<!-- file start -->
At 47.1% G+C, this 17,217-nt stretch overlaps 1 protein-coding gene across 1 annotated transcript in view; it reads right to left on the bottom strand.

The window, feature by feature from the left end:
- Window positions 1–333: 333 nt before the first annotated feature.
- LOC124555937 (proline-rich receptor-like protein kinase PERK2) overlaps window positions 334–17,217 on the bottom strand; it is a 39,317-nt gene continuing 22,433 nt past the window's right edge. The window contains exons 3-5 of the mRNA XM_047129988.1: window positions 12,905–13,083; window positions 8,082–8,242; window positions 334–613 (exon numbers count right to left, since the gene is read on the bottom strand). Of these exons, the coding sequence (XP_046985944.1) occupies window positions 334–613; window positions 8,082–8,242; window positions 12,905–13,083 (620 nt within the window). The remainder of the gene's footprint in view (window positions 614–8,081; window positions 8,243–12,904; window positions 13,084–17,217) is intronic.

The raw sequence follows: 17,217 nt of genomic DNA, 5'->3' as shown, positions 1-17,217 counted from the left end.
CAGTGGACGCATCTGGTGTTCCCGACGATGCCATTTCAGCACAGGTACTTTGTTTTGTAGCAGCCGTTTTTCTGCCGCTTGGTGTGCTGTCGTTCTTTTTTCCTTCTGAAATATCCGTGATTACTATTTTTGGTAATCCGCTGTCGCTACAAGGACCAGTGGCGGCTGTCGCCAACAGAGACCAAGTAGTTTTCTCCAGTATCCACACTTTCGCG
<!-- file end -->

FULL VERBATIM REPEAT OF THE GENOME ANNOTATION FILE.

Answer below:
At 47.1% G+C, this 17,217-nt stretch overlaps 1 protein-coding gene across 1 annotated transcript in view; it reads right to left on the bottom strand.

The window, feature by feature from the left end:
- Window positions 1–333: 333 nt before the first annotated feature.
- LOC124555937 (proline-rich receptor-like protein kinase PERK2) overlaps window positions 334–17,217 on the bottom strand; it is a 39,317-nt gene continuing 22,433 nt past the window's right edge. The window contains exons 3-5 of the mRNA XM_047129988.1: window positions 12,905–13,083; window positions 8,082–8,242; window positions 334–613 (exon numbers count right to left, since the gene is read on the bottom strand). Of these exons, the coding sequence (XP_046985944.1) occupies window positions 334–613; window positions 8,082–8,242; window positions 12,905–13,083 (620 nt within the window). The remainder of the gene's footprint in view (window positions 614–8,081; window positions 8,243–12,904; window positions 13,084–17,217) is intronic.

The raw sequence follows: 17,217 nt of genomic DNA, 5'->3' as shown, positions 1-17,217 counted from the left end.
CAGTGGACGCATCTGGTGTTCCCGACGATGCCATTTCAGCACAGGTACTTTGTTTTGTAGCAGCCGTTTTTCTGCCGCTTGGTGTGCTGTCGTTCTTTTTTCCTTCTGAAATATCCGTGATTACTATTTTTGGTAATCCGCTGTCGCTACAAGGACCAGTGGCGGCTGTCGCCAACAGAGACCAAGTAGTTTTCTCCAGTATCCACACTTTCGCG